Article Date: 3/1/2004

Choosing a Lab Partner
The right optical lab can make dispensing eyeglasses a low-risk, high-return endeavor. Here's what to look for.
By Deepak Gupta, O.D., F.A.A.O., Stamford, Conn.

An efficient optical dispensary can be the lifeblood of your practice, generating up to 60% of your revenue. And regardless of your in-house capabilities, you'll need a good working relationship with at least one wholesale optical lab.

How do you find a trustworthy lab that can deliver reasonably priced, quality eyewear in a timely manner? Here are some tips to help you narrow the field.


Price is an important consideration when choosing an optical lab, but the cheapest lab in town may not be the best lab for you. Examine your business, then find a good fit.

Discounts can be appealing, but be wary of exceptions that can offset their benefit. Some labs offer lower lens prices, but charge more for extras like oversize lenses, lens polish or lens treatments, which negate many of those discounts.


Smart Marketing


Does your lab offer demo lenses to help explain lens options? This sounds like a minor point, but demos of premium products really can help boost dispensary sales. Handing patients a sample tinted, AR-coated or high-index lens is a more effective marketing strategy than merely describing these features.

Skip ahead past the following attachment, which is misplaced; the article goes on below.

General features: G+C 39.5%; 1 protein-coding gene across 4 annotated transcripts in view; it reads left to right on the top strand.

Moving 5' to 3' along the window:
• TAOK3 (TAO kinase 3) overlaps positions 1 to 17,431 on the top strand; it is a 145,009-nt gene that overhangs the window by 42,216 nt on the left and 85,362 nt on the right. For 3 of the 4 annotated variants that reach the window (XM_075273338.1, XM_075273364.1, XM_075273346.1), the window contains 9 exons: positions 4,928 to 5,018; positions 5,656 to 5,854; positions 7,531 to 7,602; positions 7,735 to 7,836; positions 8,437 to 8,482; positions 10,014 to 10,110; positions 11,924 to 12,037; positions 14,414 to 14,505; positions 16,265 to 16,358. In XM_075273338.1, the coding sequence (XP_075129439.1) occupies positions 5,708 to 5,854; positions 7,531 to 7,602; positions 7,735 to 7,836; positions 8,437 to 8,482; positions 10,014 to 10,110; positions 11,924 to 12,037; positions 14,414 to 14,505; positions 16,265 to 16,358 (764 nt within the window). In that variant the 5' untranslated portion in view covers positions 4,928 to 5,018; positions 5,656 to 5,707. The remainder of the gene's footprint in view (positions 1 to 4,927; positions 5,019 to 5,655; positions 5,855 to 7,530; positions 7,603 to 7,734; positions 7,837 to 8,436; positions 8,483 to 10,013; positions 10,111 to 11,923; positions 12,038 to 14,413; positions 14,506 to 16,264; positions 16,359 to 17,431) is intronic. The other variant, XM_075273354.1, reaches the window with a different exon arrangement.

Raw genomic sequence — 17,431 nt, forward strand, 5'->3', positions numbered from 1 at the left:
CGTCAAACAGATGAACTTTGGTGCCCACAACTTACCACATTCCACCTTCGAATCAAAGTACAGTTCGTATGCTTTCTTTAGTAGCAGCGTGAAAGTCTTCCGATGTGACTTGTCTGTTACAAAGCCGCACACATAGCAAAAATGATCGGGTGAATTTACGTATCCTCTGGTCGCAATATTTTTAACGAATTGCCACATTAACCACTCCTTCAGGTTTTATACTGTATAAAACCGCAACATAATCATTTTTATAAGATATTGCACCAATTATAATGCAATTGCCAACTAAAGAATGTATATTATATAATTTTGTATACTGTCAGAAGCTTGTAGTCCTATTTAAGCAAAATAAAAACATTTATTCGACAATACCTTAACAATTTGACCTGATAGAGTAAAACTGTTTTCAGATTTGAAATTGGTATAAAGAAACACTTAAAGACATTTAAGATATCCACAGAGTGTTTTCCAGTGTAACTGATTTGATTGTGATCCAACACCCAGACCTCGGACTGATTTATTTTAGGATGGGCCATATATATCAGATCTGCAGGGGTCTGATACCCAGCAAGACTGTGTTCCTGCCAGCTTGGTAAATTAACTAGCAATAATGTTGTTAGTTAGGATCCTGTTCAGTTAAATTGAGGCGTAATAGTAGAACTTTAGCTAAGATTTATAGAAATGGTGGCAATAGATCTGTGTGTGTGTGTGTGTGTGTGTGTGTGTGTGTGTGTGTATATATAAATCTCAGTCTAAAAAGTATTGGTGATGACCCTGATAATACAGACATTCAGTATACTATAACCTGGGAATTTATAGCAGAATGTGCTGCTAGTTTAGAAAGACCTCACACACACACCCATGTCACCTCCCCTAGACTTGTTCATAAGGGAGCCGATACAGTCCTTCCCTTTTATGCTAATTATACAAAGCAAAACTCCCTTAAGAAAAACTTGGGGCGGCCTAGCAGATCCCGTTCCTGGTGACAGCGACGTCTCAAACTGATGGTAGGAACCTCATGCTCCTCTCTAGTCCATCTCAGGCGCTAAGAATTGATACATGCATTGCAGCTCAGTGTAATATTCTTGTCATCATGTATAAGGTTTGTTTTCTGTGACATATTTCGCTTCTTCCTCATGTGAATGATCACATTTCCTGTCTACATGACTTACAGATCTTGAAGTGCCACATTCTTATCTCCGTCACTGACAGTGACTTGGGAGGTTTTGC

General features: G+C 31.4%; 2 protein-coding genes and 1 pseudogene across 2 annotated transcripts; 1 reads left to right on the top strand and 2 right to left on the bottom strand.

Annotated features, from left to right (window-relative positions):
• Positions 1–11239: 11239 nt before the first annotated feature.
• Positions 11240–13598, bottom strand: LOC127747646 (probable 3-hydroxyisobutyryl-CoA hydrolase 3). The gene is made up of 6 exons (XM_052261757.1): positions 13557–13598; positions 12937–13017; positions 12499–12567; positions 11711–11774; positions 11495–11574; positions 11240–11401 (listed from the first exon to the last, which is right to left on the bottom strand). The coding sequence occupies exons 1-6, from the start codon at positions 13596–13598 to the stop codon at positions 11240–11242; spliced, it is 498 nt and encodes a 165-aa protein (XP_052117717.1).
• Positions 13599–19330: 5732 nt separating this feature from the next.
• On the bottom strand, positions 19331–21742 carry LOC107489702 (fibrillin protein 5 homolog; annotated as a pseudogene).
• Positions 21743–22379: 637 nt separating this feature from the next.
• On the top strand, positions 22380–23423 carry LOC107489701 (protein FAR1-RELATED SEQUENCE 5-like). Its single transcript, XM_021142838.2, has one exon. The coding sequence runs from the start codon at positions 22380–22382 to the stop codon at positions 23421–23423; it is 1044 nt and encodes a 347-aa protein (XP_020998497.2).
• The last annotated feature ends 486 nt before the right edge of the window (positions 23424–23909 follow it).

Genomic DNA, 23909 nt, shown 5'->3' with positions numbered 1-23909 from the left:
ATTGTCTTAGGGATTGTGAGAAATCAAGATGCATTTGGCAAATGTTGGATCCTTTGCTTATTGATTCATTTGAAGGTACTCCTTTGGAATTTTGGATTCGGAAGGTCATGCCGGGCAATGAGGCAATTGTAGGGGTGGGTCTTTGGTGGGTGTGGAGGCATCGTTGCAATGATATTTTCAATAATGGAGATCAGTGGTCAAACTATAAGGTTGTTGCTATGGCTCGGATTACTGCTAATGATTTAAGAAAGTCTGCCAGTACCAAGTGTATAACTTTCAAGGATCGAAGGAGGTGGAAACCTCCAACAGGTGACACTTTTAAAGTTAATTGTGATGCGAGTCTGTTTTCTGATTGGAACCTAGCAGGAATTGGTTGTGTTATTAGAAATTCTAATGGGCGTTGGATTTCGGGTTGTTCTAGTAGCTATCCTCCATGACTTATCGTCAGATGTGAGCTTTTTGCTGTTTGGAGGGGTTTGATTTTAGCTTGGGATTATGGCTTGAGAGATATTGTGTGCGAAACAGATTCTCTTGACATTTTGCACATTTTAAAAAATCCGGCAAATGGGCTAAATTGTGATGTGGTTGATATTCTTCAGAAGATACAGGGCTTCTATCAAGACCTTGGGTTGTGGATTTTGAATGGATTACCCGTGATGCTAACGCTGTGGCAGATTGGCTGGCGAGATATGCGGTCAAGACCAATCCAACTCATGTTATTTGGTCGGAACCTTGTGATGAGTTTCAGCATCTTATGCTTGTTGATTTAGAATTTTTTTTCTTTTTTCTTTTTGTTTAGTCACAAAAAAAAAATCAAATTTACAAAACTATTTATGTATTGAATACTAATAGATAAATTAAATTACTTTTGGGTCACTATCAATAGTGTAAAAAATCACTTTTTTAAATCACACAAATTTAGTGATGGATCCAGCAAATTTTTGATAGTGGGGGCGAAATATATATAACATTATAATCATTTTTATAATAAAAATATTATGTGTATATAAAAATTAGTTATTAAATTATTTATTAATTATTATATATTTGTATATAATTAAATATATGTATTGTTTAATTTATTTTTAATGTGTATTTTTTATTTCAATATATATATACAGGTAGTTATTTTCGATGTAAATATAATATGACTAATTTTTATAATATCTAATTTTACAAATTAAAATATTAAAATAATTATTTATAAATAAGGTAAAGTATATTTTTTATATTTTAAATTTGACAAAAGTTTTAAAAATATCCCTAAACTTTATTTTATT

Look for savings on selected add-on combinations like coatings and tints. Some labs will bundle high-index or polycarbonate materials with progressive lenses for attractive savings. Using packages can increase your profit or even let you pass along some of the savings to your patients, giving you a competitive edge in the eyewear market.

Another popular incentive is a volume discount. You receive a "valued customer" price break by ordering a specified number of lenses or by paying your bill on time. For most practices, this means working with only one or two labs at a time as dealing with too many labs makes it difficult to manage your accounts.

Remember, a discount is effective only if you can take advantage of it. If you primarily dispense progressive and high-index lenses, look for the lab that offers the best deal on these lenses. Even a 4% to 5% decrease in costs can add up to profit over time.

Tap Your Lab's Expertise

A good optical lab can be more than a reliable lens supplier. Many labs offer continuing education courses that address all aspects of opticianry, from beginning lens mounting and frame selection to preparing for ABO certification. Don't hesitate to take advantage of these services. A well-trained assistant with finely honed fitting skills and knowledge of the latest products can be a valuable asset to your practice, boosting productivity and increasing patient satisfaction.


You'll be surprised at how many patients you'll lose when you tell them their glasses won't be ready for 2 weeks.

You may not be able to offer 1-hour service like some of the big retail chains, but you should get the job done as quickly as possible. Many of your patients have busy lives and careers. They want convenient, speedy service, and it's up to you to meet their expectations. If you can't deliver their eyeglasses within a reasonable time, don't be surprised if they take their business elsewhere.